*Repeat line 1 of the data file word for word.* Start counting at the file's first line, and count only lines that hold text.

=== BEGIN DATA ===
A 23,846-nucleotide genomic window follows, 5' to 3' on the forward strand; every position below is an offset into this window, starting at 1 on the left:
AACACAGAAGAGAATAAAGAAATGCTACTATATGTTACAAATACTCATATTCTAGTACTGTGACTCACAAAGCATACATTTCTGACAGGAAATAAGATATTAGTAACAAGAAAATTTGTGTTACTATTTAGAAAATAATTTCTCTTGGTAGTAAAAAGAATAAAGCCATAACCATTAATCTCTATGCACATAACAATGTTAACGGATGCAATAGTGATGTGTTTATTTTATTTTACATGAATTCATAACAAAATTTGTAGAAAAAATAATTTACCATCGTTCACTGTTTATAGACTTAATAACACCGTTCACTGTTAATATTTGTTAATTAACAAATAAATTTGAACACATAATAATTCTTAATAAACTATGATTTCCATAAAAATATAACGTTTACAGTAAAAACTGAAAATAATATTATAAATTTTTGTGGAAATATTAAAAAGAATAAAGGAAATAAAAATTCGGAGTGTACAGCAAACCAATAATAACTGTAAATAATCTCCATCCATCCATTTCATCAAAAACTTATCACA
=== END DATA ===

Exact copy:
A 23,846-nucleotide genomic window follows, 5' to 3' on the forward strand; every position below is an offset into this window, starting at 1 on the left: